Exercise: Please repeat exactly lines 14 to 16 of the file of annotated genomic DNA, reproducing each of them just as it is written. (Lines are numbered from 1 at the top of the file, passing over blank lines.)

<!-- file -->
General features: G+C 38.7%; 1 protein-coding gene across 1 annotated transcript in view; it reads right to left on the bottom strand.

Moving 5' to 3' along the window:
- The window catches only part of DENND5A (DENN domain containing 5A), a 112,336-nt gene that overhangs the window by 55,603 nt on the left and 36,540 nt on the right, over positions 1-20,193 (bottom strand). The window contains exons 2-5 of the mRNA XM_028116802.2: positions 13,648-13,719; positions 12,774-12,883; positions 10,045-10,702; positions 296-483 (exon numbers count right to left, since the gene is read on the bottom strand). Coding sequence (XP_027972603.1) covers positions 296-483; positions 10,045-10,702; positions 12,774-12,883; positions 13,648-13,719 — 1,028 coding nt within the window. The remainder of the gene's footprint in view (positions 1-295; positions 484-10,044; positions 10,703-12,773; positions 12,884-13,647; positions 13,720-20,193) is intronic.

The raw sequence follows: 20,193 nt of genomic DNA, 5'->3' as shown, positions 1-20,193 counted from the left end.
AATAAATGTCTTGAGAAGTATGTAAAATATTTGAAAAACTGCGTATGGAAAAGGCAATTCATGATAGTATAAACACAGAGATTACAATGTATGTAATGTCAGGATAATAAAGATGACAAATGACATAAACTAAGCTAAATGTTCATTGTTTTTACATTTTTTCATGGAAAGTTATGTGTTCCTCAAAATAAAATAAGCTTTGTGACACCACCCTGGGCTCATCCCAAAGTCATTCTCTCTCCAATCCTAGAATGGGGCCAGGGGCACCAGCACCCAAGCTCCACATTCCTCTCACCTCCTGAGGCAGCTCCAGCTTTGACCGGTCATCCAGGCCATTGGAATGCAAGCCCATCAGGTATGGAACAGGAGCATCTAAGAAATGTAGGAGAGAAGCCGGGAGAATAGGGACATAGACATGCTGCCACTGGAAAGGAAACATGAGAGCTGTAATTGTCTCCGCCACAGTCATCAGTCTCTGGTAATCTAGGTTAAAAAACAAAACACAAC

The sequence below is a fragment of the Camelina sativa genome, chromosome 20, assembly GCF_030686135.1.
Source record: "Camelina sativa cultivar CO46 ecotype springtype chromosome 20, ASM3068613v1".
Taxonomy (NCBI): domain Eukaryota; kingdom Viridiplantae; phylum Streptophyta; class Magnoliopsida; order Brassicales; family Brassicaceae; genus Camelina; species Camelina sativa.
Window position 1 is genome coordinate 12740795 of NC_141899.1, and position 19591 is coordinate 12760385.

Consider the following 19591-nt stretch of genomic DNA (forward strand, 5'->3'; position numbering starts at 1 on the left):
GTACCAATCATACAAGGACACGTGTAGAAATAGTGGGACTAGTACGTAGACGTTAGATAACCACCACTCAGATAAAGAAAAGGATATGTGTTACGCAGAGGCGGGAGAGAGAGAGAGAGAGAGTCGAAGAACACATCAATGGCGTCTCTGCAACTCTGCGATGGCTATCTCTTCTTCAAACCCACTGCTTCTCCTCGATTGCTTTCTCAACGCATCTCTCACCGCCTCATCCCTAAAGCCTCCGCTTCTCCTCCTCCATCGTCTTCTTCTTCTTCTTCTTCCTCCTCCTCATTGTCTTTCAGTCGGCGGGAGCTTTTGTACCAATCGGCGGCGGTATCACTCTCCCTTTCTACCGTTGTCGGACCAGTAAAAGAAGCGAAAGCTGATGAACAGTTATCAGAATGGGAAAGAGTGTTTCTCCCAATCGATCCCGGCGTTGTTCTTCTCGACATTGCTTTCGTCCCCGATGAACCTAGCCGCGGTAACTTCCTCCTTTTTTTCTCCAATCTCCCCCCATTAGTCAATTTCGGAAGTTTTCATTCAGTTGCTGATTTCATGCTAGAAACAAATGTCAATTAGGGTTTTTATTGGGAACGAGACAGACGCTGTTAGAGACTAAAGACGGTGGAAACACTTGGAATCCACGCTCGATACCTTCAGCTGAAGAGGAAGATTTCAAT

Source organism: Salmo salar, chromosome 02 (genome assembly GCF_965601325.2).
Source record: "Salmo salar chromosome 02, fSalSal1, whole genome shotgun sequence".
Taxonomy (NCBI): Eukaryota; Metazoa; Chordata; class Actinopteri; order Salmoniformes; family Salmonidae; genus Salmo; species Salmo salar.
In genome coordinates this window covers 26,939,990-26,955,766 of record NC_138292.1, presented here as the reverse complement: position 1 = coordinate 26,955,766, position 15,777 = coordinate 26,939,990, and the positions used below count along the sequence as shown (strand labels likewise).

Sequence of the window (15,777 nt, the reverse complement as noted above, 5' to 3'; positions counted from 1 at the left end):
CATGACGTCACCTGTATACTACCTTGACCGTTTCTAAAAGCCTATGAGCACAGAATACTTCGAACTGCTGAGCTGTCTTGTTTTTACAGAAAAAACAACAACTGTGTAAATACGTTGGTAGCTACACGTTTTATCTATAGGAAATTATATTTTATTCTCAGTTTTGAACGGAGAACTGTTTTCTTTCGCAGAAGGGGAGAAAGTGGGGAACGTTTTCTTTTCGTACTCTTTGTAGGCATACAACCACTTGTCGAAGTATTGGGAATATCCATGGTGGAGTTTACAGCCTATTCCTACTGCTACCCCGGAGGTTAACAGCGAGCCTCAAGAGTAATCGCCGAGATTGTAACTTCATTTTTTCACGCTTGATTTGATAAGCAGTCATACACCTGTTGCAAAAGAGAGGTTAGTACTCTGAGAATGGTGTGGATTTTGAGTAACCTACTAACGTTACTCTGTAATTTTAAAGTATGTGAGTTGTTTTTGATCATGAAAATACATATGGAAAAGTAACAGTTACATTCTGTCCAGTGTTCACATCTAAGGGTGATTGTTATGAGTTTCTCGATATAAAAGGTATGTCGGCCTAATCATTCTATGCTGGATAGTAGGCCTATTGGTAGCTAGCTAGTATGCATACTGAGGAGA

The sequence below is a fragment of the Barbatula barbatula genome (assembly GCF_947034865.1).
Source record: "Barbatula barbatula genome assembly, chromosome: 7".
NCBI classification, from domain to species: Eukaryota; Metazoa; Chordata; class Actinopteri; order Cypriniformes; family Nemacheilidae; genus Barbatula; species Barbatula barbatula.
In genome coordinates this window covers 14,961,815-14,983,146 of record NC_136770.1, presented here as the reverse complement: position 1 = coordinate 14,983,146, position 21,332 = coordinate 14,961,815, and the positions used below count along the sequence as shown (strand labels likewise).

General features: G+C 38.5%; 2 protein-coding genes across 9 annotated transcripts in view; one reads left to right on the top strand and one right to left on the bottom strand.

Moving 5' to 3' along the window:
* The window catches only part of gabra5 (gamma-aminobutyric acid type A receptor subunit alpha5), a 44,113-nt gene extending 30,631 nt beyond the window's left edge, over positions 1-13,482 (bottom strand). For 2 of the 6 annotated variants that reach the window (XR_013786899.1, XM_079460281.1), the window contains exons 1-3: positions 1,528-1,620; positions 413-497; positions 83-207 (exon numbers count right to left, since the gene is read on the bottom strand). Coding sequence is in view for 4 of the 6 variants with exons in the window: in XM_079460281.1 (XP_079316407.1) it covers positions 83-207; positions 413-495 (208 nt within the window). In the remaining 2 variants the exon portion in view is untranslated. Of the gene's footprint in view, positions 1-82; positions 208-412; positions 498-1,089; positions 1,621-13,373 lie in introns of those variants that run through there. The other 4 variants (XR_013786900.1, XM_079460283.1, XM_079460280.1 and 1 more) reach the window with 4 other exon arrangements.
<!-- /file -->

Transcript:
Taxonomy (NCBI): Eukaryota; Metazoa; Chordata; class Actinopteri; order Salmoniformes; family Salmonidae; genus Salmo; species Salmo salar.
In genome coordinates this window covers 26,939,990-26,955,766 of record NC_138292.1, presented here as the reverse complement: position 1 = coordinate 26,955,766, position 15,777 = coordinate 26,939,990, and the positions used below count along the sequence as shown (strand labels likewise).

Sequence of the window (15,777 nt, the reverse complement as noted above, 5' to 3'; positions counted from 1 at the left end):